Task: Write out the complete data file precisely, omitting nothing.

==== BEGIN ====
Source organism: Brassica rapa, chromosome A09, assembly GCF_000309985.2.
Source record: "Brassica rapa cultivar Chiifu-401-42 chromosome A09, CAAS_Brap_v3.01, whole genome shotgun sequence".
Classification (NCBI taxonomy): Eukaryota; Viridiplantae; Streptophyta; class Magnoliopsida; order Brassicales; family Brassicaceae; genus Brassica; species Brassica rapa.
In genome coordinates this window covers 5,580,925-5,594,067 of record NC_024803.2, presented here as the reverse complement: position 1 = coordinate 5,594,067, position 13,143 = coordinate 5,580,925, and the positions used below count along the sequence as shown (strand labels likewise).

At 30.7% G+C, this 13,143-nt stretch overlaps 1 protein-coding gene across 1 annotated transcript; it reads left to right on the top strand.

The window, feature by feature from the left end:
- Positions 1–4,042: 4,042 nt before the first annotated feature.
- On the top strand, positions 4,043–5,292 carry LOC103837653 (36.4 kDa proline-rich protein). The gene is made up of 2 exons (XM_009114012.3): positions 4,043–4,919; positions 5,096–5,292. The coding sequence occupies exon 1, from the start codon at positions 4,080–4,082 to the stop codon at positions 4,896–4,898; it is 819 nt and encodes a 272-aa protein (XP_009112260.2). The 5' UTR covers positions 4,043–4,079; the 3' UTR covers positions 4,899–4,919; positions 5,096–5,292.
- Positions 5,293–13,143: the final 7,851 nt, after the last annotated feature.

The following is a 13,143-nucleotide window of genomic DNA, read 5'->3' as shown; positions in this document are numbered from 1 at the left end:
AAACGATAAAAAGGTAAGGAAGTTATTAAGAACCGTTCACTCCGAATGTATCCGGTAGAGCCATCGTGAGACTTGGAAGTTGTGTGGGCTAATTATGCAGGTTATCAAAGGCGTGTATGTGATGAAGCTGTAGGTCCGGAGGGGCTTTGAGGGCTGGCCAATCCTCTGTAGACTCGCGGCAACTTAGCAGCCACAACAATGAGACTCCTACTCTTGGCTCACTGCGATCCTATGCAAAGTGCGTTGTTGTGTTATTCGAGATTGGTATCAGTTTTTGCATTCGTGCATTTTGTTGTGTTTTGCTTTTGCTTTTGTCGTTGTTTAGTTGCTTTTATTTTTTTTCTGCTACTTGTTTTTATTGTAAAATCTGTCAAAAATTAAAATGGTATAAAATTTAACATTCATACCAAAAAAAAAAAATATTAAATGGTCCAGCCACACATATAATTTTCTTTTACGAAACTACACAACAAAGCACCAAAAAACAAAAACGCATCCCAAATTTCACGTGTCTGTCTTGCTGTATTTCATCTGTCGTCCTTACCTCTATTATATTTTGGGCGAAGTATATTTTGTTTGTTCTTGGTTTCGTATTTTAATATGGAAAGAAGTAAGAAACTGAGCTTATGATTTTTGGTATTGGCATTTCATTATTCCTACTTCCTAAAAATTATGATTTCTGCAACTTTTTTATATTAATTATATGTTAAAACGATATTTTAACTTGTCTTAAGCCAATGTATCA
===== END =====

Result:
Source organism: Brassica rapa, chromosome A09, assembly GCF_000309985.2.
Source record: "Brassica rapa cultivar Chiifu-401-42 chromosome A09, CAAS_Brap_v3.01, whole genome shotgun sequence".
Classification (NCBI taxonomy): Eukaryota; Viridiplantae; Streptophyta; class Magnoliopsida; order Brassicales; family Brassicaceae; genus Brassica; species Brassica rapa.
In genome coordinates this window covers 5,580,925-5,594,067 of record NC_024803.2, presented here as the reverse complement: position 1 = coordinate 5,594,067, position 13,143 = coordinate 5,580,925, and the positions used below count along the sequence as shown (strand labels likewise).

At 30.7% G+C, this 13,143-nt stretch overlaps 1 protein-coding gene across 1 annotated transcript; it reads left to right on the top strand.

The window, feature by feature from the left end:
- Positions 1–4,042: 4,042 nt before the first annotated feature.
- On the top strand, positions 4,043–5,292 carry LOC103837653 (36.4 kDa proline-rich protein). The gene is made up of 2 exons (XM_009114012.3): positions 4,043–4,919; positions 5,096–5,292. The coding sequence occupies exon 1, from the start codon at positions 4,080–4,082 to the stop codon at positions 4,896–4,898; it is 819 nt and encodes a 272-aa protein (XP_009112260.2). The 5' UTR covers positions 4,043–4,079; the 3' UTR covers positions 4,899–4,919; positions 5,096–5,292.
- Positions 5,293–13,143: the final 7,851 nt, after the last annotated feature.

The following is a 13,143-nucleotide window of genomic DNA, read 5'->3' as shown; positions in this document are numbered from 1 at the left end:
AAACGATAAAAAGGTAAGGAAGTTATTAAGAACCGTTCACTCCGAATGTATCCGGTAGAGCCATCGTGAGACTTGGAAGTTGTGTGGGCTAATTATGCAGGTTATCAAAGGCGTGTATGTGATGAAGCTGTAGGTCCGGAGGGGCTTTGAGGGCTGGCCAATCCTCTGTAGACTCGCGGCAACTTAGCAGCCACAACAATGAGACTCCTACTCTTGGCTCACTGCGATCCTATGCAAAGTGCGTTGTTGTGTTATTCGAGATTGGTATCAGTTTTTGCATTCGTGCATTTTGTTGTGTTTTGCTTTTGCTTTTGTCGTTGTTTAGTTGCTTTTATTTTTTTTCTGCTACTTGTTTTTATTGTAAAATCTGTCAAAAATTAAAATGGTATAAAATTTAACATTCATACCAAAAAAAAAAAATATTAAATGGTCCAGCCACACATATAATTTTCTTTTACGAAACTACACAACAAAGCACCAAAAAACAAAAACGCATCCCAAATTTCACGTGTCTGTCTTGCTGTATTTCATCTGTCGTCCTTACCTCTATTATATTTTGGGCGAAGTATATTTTGTTTGTTCTTGGTTTCGTATTTTAATATGGAAAGAAGTAAGAAACTGAGCTTATGATTTTTGGTATTGGCATTTCATTATTCCTACTTCCTAAAAATTATGATTTCTGCAACTTTTTTATATTAATTATATGTTAAAACGATATTTTAACTTGTCTTAAGCCAATGTATCA